By Freeman Green, Partner – Estate Planning Practice Group
On January 1, 2020, new laws took effect changing Oregon’s Small Estate Affidavit (“SEA”), also known as an “Affidavit of Claiming Successor.” Here are answers to common SEA questions.
What is a small estate affidavit?
A Small Estate Affidavit is a simplified probate proceeding. Its purpose is to transfer a deceased person’s assets to the parties rightly entitled to them.
In Oregon, a court procedure known as “probate” is generally required to transfer a deceased person’s property. Probate is a costly and complicated court proceeding that requires multiple steps and formal court filings to complete. The purpose of probate is to ensure the deceased person’s debts are satisfied, and that assets are correctly transferred to the new rightful owners.
When probate property consists of real property with a total combined gross value of $200,000 or less, or personal property with a total combined gross value of $75,000 or less, or both, Oregon law allows for a simplified probate procedure consisting of a single document filed with the court. This document is known as a SEA. The person filing a SEA promises the probate court that the information provided in the SEA is accurate to the best of his or her knowledge and that he or she will take the actions described in the SEA.
Who is the affiant?
The “affiant” is the person that signs and files the SEA. An affiant must be:
- Legally entitled to inherit property from the decedent;
- Named as personal representative (aka executor) in the decedent’s will; or
- An unpaid creditor of the decedent.
What is the process for using a small estate affidavit?
The affiant using a small estate affidavit must take the following steps:
1. Wait until 30 days have passed from the date of the decedent’s death.
2. Complete (or have an attorney complete) a SEA document containing the information required by Chapter 14 of the Oregon Revised Statutes.
3. Sign the completed SEA in the presence of a notary public.
4. File the SEA with the circuit court named in the SEA, along with a certified short-form death certificate, and the original will of the decedent, assuming the decedent created a will.
5. Receive back from the court a court-certified copy of the SEA.
6. Mail a copy of the court-certified SEA to all heirs, devisees, creditors, and government agencies named in the SEA.
7. Present the court-certified SEA to persons and institutions holding probate assets of the decedent, and work with them to transfer the assets to the affiant’s possession.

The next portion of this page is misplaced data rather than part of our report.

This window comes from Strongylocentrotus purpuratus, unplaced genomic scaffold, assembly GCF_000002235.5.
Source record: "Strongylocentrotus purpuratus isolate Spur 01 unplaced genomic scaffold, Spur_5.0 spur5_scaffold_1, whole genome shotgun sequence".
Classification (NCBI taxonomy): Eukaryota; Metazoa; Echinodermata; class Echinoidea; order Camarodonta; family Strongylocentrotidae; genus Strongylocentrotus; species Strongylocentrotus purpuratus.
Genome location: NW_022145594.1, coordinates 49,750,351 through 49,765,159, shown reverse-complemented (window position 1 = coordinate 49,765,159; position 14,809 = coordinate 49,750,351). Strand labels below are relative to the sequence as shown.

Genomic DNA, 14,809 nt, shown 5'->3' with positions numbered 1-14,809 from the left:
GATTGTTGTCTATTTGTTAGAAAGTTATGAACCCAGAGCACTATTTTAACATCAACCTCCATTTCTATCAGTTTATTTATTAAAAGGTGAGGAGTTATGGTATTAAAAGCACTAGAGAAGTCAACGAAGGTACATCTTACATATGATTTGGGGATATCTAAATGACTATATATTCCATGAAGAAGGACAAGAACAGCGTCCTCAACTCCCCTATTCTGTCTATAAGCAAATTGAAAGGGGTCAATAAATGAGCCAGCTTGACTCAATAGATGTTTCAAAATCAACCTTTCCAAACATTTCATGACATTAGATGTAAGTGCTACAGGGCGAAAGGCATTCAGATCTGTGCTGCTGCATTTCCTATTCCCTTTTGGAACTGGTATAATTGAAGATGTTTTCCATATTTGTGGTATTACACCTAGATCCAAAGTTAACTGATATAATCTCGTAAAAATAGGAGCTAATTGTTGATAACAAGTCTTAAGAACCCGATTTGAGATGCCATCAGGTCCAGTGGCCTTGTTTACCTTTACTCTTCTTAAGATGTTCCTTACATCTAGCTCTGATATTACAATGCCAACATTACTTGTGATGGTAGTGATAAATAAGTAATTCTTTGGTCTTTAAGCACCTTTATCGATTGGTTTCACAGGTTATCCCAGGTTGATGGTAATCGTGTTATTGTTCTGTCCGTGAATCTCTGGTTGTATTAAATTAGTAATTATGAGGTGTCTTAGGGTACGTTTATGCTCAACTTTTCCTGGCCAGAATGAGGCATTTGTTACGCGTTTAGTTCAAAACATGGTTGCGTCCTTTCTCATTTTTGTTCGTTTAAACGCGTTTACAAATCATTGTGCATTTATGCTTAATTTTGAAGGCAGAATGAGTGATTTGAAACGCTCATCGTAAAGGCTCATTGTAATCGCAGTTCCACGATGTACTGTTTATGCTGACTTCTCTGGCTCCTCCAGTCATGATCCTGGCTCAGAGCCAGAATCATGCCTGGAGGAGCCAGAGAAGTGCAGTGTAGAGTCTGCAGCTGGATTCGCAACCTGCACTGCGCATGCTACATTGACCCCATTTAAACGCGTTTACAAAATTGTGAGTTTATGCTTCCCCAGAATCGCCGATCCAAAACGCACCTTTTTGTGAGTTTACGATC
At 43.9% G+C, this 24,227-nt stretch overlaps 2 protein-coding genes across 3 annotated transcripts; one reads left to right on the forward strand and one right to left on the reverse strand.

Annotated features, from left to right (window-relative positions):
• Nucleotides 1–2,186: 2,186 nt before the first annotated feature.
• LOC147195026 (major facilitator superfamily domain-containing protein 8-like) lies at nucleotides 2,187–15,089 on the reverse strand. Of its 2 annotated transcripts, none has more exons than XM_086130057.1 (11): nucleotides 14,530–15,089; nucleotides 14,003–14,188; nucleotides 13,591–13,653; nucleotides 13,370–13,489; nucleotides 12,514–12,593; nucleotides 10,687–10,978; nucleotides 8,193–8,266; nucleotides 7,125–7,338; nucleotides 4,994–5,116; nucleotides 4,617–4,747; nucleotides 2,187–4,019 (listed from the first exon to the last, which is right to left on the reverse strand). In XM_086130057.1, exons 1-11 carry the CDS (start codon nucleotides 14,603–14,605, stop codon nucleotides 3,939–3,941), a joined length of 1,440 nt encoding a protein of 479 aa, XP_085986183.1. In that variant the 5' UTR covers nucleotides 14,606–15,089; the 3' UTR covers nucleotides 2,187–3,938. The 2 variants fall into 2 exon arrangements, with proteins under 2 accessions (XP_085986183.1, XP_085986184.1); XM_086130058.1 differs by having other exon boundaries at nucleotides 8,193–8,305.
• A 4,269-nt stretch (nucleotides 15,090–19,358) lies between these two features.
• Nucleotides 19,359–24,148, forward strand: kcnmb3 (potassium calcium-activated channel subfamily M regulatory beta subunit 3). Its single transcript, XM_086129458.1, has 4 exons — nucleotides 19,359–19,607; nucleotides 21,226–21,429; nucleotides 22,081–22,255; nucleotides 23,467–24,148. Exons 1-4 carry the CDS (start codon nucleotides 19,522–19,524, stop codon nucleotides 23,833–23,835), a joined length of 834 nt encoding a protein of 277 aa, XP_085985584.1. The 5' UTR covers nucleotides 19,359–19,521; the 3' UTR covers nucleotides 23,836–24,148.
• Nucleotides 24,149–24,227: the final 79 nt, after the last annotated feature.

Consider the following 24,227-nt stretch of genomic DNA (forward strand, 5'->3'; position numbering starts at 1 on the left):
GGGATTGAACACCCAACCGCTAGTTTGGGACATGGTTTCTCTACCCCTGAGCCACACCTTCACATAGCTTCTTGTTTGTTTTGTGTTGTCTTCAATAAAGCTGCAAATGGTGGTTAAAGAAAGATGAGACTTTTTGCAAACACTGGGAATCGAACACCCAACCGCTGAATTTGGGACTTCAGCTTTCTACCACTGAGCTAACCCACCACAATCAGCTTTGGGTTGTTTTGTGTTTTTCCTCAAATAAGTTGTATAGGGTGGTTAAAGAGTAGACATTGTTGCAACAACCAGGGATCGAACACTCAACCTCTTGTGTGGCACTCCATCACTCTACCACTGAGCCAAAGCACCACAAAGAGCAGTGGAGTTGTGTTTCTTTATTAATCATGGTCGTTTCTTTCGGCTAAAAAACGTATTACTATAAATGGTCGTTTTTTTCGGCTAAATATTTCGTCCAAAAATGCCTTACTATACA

8. Hold and safeguard the assets received.
9. Monitor the mail for four months from the filing of the SEA for asset information and creditor claims.
10. Use the assets to pay legitimate debts and expenses of the decedent, including all debts and expenses listed in the SEA, as well as legitimate claims received during the four-month claim period.
11. Transfer the remaining assets to the heirs or devisees listed in the SEA.
Additional steps can be required based on individual circumstances. This is especially true if complications arise, such as a disputed creditor claim or a newly discovered probate asset.
What changes went into effect on January 1, 2020?
It is important to use the correct SEA form. Many widely circulated SEA forms are now obsolete.
For deaths on or after January 1, 2020, the SEA must meet the updated requirements of Oregon Revised Statutes Chapter 14. Key changes include a notice and warning to third parties on the front of the affidavit; new terminology; and disclosures regarding whether the decedent was previously incarcerated, with additional notice requirements if the decedent was incarcerated at any time 15 years prior to death.
In addition to SEA form changes, third parties wrongfully refusing to honor a SEA can now be held liable for payment of resulting legal fees.
What if I make a mistake during the small estate affidavit process?
It is important to complete the SEA as accurately as possible, and to correctly follow through with all SEA steps. Mistakes during the SEA process can result in personal liability for the affiant.
Mistakes can also lead to future ownership and title problems. For example, an inaccurate SEA used to transfer ownership of land may later be called into question by a potential buyer, lender, or title company if the inheritor attempts the sell the land.
Do I need an attorney to help me with the small estate affidavit process?
The SEA process uses language and procedures that are foreign to most people. For this reason, most people will benefit from attorney advice, though the level of attorney involvement needed will vary from case to case.
Please contact our office if you need specific advice or have questions regarding the proper way to handle an after-death administration.
Freeman Green is a partner in the Estate Planning & Probate practice group. Freeman is also a member of the Health industry team. The information in this article is not intended to provide legal advice. For professional consultation, please contact Freeman at email@example.com at Saalfeld Griggs PC. 503.399.1070. © 2020 Saalfeld Griggs PC